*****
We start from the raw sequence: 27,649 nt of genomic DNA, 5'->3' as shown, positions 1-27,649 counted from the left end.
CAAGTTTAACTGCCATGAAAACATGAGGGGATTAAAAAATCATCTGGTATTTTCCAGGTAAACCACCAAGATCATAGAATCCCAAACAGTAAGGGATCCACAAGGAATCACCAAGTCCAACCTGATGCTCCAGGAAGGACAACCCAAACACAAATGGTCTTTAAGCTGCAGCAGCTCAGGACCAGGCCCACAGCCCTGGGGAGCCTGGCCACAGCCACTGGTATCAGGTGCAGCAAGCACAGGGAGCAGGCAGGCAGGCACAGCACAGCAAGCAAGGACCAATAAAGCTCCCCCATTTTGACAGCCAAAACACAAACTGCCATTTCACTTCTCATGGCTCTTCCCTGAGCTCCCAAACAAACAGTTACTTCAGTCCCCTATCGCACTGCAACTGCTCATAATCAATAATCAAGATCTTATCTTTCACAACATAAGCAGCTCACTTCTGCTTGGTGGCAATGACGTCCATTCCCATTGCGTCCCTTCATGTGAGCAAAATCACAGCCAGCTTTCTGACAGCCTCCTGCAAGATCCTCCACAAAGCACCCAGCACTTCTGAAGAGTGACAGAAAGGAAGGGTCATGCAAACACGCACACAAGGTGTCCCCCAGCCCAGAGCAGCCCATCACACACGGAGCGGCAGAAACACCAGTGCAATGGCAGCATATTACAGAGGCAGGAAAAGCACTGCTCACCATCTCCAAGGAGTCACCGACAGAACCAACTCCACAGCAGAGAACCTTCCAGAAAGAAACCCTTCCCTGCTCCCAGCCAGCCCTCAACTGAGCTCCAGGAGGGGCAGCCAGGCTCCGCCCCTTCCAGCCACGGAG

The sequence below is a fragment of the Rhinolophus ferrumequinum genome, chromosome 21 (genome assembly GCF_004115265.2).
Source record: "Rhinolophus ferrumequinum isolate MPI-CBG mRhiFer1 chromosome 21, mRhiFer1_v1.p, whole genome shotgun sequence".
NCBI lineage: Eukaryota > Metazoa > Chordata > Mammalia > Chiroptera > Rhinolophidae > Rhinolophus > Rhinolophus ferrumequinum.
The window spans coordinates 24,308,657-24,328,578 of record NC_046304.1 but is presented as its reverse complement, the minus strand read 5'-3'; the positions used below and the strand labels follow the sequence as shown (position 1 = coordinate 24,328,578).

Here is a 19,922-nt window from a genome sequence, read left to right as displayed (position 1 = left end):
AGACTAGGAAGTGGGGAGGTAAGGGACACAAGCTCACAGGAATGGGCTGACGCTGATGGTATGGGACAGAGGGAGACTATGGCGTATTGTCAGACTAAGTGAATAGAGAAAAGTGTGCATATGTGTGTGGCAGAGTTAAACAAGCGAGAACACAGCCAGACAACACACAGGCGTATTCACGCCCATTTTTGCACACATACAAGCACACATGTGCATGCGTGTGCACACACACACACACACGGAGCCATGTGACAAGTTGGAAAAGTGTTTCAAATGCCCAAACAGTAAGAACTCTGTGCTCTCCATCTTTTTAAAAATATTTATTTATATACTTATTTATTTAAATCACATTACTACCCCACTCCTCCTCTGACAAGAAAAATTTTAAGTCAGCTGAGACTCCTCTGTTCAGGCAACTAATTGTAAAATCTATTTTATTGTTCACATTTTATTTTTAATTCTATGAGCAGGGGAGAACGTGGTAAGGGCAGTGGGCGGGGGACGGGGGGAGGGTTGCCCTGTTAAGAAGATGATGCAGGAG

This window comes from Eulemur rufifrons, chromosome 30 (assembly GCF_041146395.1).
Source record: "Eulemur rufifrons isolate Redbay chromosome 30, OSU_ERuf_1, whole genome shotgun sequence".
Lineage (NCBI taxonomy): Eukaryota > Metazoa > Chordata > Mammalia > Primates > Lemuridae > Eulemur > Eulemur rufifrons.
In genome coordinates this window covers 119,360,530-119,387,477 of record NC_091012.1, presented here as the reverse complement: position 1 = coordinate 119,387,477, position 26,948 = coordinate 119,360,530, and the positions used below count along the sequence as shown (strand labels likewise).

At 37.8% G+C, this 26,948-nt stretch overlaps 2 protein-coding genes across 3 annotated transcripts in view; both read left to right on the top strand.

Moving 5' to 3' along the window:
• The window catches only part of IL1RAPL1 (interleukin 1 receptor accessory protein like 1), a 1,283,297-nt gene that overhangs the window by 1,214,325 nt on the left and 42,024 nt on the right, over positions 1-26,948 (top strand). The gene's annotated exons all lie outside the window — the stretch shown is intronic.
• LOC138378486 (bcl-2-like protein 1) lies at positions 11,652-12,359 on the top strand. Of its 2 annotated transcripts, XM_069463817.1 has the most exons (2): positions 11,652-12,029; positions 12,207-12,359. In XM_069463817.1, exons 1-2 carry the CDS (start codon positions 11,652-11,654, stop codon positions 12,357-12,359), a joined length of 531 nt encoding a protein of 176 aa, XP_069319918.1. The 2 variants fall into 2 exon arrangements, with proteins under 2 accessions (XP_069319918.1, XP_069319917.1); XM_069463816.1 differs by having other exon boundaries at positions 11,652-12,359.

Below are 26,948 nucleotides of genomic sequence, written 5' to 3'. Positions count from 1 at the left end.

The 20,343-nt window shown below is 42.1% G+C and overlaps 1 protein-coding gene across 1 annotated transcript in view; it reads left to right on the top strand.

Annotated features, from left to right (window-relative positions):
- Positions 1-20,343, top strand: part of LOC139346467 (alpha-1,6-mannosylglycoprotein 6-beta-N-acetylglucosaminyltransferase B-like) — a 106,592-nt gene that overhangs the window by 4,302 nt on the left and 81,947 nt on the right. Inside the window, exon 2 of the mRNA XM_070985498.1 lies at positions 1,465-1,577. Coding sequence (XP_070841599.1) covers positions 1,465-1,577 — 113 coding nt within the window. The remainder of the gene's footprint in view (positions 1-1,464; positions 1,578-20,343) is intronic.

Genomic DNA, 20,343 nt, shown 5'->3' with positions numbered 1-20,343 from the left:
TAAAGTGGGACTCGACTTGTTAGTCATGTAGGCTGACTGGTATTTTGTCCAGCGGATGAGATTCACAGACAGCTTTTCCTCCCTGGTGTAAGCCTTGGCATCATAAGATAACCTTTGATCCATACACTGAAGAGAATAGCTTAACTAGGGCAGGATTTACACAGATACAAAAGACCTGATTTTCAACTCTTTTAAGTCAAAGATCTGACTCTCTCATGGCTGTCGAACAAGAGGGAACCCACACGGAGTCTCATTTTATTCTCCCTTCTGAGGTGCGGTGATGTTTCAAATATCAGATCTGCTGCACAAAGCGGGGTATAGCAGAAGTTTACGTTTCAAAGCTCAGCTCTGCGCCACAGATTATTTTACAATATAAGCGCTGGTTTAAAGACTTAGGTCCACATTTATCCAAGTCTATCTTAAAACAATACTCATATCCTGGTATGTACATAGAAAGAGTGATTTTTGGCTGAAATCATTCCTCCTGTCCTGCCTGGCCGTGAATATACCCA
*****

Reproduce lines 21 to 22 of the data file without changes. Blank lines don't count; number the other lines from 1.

Genomic DNA, 20,343 nt, shown 5'->3' with positions numbered 1-20,343 from the left:
TAAAGTGGGACTCGACTTGTTAGTCATGTAGGCTGACTGGTATTTTGTCCAGCGGATGAGATTCACAGACAGCTTTTCCTCCCTGGTGTAAGCCTTGGCATCATAAGATAACCTTTGATCCATACACTGAAGAGAATAGCTTAACTAGGGCAGGATTTACACAGATACAAAAGACCTGATTTTCAACTCTTTTAAGTCAAAGATCTGACTCTCTCATGGCTGTCGAACAAGAGGGAACCCACACGGAGTCTCATTTTATTCTCCCTTCTGAGGTGCGGTGATGTTTCAAATATCAGATCTGCTGCACAAAGCGGGGTATAGCAGAAGTTTACGTTTCAAAGCTCAGCTCTGCGCCACAGATTATTTTACAATATAAGCGCTGGTTTAAAGACTTAGGTCCACATTTATCCAAGTCTATCTTAAAACAATACTCATATCCTGGTATGTACATAGAAAGAGTGATTTTTGGCTGAAATCATTCCTCCTGTCCTGCCTGGCCGTGAATATACCCA